In 2020, seeking to engage and contribute as a new member of the ASQ Board of Directors, I volunteered to participate in a diversity, equity, and inclusion task force launched by then-Chair Austin Lin. Working with the ASQ DEI task force members has proven to be one of the most fulfilling learning experiences of my career to date.

At the start of this journey, the task force set out to define what we mean when we talk about DEI:

Diversity is the presence and engagement of people with a wide range of perspectives and characteristics, such as ethnicity, abilities, education, age, gender identity, religion, and others (this is not an exhaustive list). We defined diversity broadly to include both demographic and cognitive diversity.

Equity is ensuring fair treatment and equal opportunity. Equity adds a flavor of justice to the concept of equality. Each person may arrive from different circumstances that may necessitate different actions and resources to achieve proportionate fairness, or equity, in the result.

Inclusion speaks to the organizational practices and governance that ensure equitable access and ensure that people feel they belong and can participate and engage freely within the organization.

“Let’s all challenge ourselves...”

One of my “ah ha” moments came from listening to the stories shared within our task force discussions as well as hearing personal stories from across ASQ. The more I engaged in hearing personal stories, the more fully I could understand that something we all share is our own individual “otherness”. Every person has their unique experiences, perspectives, and biases.

My own biases and perspectives have been largely shaped by the way I grew up. My parents were highly educated, intelligent, and deeply religious. We were a large loud and competitive family. Being a family of 15 on one income, we lived below the poverty line, which was just a matter of fact not something we thought of negatively or even thought much about at all.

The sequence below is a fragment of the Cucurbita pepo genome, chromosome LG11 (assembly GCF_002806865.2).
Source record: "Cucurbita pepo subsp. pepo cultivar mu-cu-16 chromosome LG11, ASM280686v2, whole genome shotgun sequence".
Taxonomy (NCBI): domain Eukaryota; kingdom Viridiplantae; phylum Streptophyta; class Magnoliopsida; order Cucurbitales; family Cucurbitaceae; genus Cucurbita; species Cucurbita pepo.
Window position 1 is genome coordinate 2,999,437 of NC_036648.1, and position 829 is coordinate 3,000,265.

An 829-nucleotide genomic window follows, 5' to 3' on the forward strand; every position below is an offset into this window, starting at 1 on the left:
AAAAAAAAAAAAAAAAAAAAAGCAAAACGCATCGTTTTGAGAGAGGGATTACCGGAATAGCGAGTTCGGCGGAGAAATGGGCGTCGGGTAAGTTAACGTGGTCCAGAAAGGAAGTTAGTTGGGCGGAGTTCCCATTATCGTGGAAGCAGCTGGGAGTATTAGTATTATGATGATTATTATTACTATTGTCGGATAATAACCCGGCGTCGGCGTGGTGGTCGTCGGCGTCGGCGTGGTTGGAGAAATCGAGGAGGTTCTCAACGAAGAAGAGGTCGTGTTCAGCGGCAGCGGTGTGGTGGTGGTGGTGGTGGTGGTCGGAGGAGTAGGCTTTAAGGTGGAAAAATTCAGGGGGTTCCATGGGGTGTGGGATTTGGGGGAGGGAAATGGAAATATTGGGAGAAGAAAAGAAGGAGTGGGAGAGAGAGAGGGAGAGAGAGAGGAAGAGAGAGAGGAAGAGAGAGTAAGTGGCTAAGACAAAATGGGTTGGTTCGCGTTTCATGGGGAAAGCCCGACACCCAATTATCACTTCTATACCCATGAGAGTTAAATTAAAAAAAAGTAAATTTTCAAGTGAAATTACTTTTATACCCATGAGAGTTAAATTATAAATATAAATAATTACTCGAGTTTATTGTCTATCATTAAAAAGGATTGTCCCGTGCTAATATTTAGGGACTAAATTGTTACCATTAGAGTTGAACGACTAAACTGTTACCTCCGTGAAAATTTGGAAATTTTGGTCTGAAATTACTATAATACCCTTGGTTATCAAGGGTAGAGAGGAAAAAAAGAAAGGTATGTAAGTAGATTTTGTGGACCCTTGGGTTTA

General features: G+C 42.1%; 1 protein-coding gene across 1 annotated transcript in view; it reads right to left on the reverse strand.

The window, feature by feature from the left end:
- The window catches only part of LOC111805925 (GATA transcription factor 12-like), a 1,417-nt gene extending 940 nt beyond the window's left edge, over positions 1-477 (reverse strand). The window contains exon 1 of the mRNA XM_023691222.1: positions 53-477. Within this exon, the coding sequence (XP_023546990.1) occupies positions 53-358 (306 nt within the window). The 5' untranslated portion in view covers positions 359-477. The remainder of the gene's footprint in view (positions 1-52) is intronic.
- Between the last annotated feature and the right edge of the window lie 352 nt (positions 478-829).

My parents encouraged us in intellectual debate, balanced with respecting authority. While education was valued, it was not seen as completely necessary – those of us who wanted to go to college established our own paths and found scholarships to get there.

We had dinner as a family most nights. My father is an innovator and often shared what we all thought of as his crazy ideas at the dinner table. One memorable dinner was when he told us his idea to engineer basically a pulley system to transport materials between the earth and the moon. We thought it was hilarious. Now I can read some of the patents he worked on and realize some of his ideas might not have been as crazy as we thought. This makes me more open to the seemingly “crazy ideas” of others, I hope.

Our neighborhood and school system were predominantly people of Italian, Irish, German, and Polish ancestry. There was not a lot of racial diversity and that appears to be still largely true of my old hometown when I go looking for recent demographics. This is a gap in my early experiences that I became much more aware of in my professional life.

Being aware of my unconscious biases, formed by my life experiences, is critical in not letting those biases negatively affect my decisions and behaviors. The more I can make data-driven decisions and standardize processes, the less likely I am to let my biases skew my decision-making in unintended ways.

Applying this thinking into the world of Quality with a capital “Q”, I think of several of Deming’s 14 points, including driving out fear and breaking down barriers between staff areas, as well as self-improvement for everyone. Having psychological safety, where everyone can freely share their ideas, increases performance and innovation in a group.

Our task force considered inputs from a variety of sources regarding the value of diversity. For example, Harvard Business Review found that companies across industries whose leaders exhibited at least three “identity diversity” traits and three “experiential diversity” traits out-innovated and out-performed others. The National Council of Nonprofits describes why DEI matters as well stating, “…embracing diversity, equity, and inclusion as organizational values is a way to intentionally make space for positive outcomes to flourish, whether in direct services or in the nonprofit capacity building or public policy spheres…” Why Diversity, Equity, and Inclusion Matter for Nonprofits | National Council of Nonprofits.

ASQ is committed to providing an inclusive and safe environment. Fulfilling the promise of that commitment takes all of us across the ASQ Society. Let’s all challenge ourselves to be open to the stories and perspectives of others and to make sure everyone feels confident in saying, “ASQ is where I belong.”